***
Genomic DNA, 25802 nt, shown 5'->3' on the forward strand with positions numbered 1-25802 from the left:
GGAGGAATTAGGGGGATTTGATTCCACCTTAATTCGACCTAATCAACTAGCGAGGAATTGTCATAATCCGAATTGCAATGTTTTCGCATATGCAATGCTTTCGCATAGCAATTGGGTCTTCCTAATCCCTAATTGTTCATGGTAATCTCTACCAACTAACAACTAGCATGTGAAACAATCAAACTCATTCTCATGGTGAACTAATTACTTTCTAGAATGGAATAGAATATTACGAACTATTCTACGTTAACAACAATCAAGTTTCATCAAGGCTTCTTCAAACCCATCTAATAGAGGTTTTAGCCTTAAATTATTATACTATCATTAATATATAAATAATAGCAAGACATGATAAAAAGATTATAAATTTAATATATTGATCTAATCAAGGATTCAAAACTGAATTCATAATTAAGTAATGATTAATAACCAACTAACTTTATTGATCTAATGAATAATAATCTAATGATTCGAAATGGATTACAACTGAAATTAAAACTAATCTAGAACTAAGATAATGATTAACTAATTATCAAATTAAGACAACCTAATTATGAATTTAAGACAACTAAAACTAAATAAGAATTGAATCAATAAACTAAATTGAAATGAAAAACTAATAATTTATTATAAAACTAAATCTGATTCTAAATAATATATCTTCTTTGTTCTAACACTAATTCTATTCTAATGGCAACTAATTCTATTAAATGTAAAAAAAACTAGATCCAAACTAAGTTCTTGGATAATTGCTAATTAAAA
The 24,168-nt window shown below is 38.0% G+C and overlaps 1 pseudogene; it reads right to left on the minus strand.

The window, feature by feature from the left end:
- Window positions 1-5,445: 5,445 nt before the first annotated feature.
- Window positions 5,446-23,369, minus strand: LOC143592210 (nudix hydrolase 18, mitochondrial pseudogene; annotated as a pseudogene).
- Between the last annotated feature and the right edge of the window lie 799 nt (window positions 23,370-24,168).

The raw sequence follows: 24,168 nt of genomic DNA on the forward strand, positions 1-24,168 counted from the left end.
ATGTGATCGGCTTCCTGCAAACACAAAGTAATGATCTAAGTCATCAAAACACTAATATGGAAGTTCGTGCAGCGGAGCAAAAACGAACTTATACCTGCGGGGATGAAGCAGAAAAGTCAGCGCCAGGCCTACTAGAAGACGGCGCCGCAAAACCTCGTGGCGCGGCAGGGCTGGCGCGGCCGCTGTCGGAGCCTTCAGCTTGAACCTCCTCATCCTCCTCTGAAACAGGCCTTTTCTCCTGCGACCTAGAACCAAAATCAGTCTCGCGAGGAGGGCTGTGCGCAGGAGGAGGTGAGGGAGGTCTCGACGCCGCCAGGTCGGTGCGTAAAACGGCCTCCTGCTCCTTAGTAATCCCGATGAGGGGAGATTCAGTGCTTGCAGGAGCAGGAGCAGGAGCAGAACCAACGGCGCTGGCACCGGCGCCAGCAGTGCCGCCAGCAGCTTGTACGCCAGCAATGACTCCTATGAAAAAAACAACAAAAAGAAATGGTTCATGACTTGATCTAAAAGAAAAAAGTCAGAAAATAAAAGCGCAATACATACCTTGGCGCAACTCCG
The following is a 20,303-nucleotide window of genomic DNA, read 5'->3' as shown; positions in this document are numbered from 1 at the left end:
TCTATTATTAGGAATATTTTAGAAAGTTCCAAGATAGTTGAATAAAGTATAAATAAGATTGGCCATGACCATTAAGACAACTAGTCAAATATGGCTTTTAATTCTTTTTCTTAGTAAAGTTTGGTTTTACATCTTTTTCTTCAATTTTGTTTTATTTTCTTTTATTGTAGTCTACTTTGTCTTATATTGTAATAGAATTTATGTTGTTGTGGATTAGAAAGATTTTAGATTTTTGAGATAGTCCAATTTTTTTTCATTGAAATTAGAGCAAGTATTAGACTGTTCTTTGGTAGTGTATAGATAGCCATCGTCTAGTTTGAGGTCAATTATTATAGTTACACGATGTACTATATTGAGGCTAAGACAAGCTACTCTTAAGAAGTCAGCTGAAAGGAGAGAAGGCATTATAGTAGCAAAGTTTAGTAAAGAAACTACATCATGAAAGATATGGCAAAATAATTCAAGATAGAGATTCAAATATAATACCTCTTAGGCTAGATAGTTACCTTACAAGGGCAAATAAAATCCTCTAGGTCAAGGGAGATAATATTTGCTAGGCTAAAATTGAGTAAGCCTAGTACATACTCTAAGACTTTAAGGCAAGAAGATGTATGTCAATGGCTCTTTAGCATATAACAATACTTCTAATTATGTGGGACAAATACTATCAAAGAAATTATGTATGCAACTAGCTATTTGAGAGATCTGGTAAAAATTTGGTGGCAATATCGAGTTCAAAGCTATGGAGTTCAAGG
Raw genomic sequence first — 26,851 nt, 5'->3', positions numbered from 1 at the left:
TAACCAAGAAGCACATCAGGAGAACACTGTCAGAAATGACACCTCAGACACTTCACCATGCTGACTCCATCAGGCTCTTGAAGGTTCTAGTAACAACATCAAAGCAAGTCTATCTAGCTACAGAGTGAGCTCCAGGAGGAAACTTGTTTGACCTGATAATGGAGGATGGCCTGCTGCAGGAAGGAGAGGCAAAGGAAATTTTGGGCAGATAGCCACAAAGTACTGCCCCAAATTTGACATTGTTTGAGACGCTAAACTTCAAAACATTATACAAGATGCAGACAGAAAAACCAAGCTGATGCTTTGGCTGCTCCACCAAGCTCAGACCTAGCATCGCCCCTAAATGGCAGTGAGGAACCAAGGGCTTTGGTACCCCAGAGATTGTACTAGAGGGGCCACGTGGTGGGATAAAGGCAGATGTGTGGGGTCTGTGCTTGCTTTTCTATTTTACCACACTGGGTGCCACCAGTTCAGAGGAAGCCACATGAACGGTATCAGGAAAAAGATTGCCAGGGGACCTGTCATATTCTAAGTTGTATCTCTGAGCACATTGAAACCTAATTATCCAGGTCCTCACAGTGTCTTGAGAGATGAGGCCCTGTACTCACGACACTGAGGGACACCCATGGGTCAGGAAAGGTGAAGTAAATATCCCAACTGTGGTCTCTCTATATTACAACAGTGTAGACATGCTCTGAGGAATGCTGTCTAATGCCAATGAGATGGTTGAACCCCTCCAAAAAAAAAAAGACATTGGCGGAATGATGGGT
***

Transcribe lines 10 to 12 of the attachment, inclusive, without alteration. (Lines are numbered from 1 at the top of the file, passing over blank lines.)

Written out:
The following is a 20,303-nucleotide window of genomic DNA, read 5'->3' as shown; positions in this document are numbered from 1 at the left end:
TCTATTATTAGGAATATTTTAGAAAGTTCCAAGATAGTTGAATAAAGTATAAATAAGATTGGCCATGACCATTAAGACAACTAGTCAAATATGGCTTTTAATTCTTTTTCTTAGTAAAGTTTGGTTTTACATCTTTTTCTTCAATTTTGTTTTATTTTCTTTTATTGTAGTCTACTTTGTCTTATATTGTAATAGAATTTATGTTGTTGTGGATTAGAAAGATTTTAGATTTTTGAGATAGTCCAATTTTTTTTCATTGAAATTAGAGCAAGTATTAGACTGTTCTTTGGTAGTGTATAGATAGCCATCGTCTAGTTTGAGGTCAATTATTATAGTTACACGATGTACTATATTGAGGCTAAGACAAGCTACTCTTAAGAAGTCAGCTGAAAGGAGAGAAGGCATTATAGTAGCAAAGTTTAGTAAAGAAACTACATCATGAAAGATATGGCAAAATAATTCAAGATAGAGATTCAAATATAATACCTCTTAGGCTAGATAGTTACCTTACAAGGGCAAATAAAATCCTCTAGGTCAAGGGAGATAATATTTGCTAGGCTAAAATTGAGTAAGCCTAGTACATACTCTAAGACTTTAAGGCAAGAAGATGTATGTCAATGGCTCTTTAGCATATAACAATACTTCTAATTATGTGGGACAAATACTATCAAAGAAATTATGTATGCAACTAGCTATTTGAGAGATCTGGTAAAAATTTGGTGGCAATATCGAGTTCAAAGCTATGGAGTTCAAGG
Raw genomic sequence first — 26,851 nt, 5'->3', positions numbered from 1 at the left: